Naturally trendy?

This post has provoked various responses, both here and on other Internet sites. Some of these responses have been very valuable, but I believe that some of these are based on a misunderstanding. For instance, some seem to think that I am claiming that there is no auto correlation in the temperature record! For those who have this impression, I would urge to please read my post more carefully, because it is not my message. The same comments goes for those who think that I’m arguing that the temperature is iid, as this is definitely not what I say. It is extremely important to be able to understand the message before one can make a sensible response.

I will try to make a summary of my arguments and the same time address some of the comments. Planetary temperatures are governed by physics, and it is crucial that any hypotheses regarding their behaviour are both physically as well as statistically consistent. This does not mean that I’m dismissing statistics as a tool. Setting up such statistical tests is often a very delicate exercise, and I do question whether the ones in this case provide a credible answer.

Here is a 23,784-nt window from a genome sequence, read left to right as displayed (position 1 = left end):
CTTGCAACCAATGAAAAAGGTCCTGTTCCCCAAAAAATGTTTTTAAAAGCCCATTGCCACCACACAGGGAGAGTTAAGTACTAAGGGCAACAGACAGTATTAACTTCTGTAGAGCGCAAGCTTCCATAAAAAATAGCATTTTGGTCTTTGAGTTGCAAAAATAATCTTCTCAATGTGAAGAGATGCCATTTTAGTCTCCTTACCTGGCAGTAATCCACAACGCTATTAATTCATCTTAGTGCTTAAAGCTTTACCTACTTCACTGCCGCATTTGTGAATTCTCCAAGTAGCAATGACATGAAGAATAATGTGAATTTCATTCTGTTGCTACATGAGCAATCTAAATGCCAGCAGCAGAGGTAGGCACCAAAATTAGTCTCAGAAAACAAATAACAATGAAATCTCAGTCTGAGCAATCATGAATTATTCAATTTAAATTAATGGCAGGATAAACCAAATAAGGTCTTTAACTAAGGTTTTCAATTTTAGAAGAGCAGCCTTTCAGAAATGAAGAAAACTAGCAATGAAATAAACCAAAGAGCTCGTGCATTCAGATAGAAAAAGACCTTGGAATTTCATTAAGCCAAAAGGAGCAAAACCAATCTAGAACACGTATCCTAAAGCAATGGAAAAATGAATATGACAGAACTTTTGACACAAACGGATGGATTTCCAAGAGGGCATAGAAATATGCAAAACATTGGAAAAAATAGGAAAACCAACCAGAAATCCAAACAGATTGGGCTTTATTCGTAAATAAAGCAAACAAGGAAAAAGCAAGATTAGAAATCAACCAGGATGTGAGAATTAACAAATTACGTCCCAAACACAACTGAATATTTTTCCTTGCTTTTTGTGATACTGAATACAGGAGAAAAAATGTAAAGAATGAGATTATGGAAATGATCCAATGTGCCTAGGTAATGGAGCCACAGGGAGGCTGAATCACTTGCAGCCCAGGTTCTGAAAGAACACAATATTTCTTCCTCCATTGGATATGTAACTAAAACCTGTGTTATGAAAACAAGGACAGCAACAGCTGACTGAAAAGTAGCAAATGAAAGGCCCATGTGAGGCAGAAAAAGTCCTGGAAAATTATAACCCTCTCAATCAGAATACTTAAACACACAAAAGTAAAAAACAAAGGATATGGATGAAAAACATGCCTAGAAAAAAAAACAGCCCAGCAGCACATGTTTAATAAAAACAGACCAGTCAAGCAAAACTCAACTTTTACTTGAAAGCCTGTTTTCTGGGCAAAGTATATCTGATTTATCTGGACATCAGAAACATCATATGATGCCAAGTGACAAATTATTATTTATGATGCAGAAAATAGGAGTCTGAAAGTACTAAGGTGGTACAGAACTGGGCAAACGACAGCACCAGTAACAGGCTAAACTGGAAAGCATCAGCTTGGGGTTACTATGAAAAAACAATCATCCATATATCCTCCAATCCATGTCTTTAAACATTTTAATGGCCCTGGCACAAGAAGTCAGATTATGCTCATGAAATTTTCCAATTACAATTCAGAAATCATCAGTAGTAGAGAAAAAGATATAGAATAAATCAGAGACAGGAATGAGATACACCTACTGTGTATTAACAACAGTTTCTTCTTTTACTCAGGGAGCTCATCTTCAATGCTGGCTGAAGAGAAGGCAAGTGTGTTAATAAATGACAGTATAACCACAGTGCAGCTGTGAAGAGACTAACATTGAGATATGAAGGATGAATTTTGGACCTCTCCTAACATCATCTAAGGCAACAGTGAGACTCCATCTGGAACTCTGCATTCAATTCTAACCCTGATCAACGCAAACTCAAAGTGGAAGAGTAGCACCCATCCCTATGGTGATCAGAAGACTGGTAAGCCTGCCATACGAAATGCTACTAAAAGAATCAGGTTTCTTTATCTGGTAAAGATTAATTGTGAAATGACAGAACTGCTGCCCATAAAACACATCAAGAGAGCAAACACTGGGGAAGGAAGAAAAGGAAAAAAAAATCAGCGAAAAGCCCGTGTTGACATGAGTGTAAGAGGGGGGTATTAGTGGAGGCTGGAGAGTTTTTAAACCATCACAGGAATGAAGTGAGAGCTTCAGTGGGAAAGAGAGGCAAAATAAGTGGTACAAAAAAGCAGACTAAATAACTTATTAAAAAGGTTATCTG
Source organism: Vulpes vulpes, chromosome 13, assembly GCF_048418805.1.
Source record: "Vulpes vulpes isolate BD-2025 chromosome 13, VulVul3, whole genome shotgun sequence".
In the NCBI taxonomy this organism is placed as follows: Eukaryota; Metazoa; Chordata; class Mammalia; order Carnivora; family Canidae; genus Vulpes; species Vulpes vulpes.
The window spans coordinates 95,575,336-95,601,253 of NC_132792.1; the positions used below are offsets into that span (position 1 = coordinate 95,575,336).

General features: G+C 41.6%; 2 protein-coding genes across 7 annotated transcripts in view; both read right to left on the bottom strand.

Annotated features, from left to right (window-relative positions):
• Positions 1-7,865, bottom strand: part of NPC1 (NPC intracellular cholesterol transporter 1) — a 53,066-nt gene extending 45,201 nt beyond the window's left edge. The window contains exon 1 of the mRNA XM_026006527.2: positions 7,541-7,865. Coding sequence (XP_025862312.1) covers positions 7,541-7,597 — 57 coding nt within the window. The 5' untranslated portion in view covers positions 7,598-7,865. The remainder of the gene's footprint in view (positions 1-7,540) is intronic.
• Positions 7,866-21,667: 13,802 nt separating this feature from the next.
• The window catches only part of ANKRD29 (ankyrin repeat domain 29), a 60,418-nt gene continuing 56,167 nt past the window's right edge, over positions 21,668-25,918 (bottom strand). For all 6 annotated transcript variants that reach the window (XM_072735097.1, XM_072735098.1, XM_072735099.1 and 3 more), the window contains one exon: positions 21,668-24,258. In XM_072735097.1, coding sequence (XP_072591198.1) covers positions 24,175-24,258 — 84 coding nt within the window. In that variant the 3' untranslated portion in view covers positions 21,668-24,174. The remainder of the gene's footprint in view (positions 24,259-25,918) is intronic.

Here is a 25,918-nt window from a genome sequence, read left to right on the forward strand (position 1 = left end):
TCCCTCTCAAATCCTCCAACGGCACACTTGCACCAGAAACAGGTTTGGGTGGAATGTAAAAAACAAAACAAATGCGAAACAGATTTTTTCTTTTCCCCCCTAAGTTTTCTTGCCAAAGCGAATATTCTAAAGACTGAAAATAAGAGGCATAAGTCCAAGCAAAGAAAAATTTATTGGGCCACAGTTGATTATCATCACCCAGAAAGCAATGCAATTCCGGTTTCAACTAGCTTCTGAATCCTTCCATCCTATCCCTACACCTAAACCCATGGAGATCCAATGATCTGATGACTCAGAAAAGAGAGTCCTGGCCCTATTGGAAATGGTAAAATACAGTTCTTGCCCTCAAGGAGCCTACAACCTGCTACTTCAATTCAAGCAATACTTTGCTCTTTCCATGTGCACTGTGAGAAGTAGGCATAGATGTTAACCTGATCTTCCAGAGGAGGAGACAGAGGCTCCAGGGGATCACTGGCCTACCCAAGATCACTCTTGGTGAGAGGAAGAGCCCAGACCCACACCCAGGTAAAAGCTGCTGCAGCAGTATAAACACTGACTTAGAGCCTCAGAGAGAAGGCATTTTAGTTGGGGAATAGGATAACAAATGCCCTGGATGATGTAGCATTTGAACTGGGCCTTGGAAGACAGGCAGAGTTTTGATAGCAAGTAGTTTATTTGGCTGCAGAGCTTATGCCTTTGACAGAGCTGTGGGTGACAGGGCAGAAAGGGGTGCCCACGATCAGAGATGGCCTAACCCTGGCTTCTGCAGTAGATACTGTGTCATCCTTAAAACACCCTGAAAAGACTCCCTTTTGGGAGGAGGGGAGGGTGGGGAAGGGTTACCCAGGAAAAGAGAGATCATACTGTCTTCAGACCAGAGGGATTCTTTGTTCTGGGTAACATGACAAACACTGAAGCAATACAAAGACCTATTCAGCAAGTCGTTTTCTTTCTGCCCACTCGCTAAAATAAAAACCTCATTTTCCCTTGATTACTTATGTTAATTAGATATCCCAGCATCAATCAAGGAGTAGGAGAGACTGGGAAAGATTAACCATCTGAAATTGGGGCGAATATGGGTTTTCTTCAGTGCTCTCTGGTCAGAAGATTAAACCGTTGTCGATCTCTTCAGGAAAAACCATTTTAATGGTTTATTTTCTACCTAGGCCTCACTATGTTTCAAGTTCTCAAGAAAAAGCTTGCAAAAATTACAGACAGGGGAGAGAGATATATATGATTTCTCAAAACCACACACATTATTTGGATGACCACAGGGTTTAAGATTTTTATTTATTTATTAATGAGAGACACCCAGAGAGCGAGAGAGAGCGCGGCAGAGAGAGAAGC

Some of the response to my post on other Internet sites seem to completely dismiss the physics. Temperature increases involve changes in energy (temperature is a measure for the bulk kinetic energy of the moleclues), thus the first law of thermodynamics must come into consideration. ARIMA models are not based on physics, but GCMs are.

When ARIMA-type models are calibrated on empirical data to provide a null-distribution which is used to test the same data, then the design of the test is likely to be seriously flawed. To re-iterate, since the question is whether the observed trend is significant or not, we cannot derive a null-distribution using statistical models trained on the same data that contain the trend we want to assess. Hence, the use of GCMs, which both incorporates the physics, as well as not being prone to circular logic is the appropriate choice.

There seems to be a mix-up between ‘random walk’ and temperatures. Random walk typically concerns the displacement of a molecule, whereas the temperature is a measure of the average kinetic energy of the molecules. The molecules are free to move away, but the mean energy of the molecules is conserved, unless there is a source (first law of thermodynamics). [Of course, if the average temperature is increased, this affects the random walk as the molecules move faster (higher speed).]

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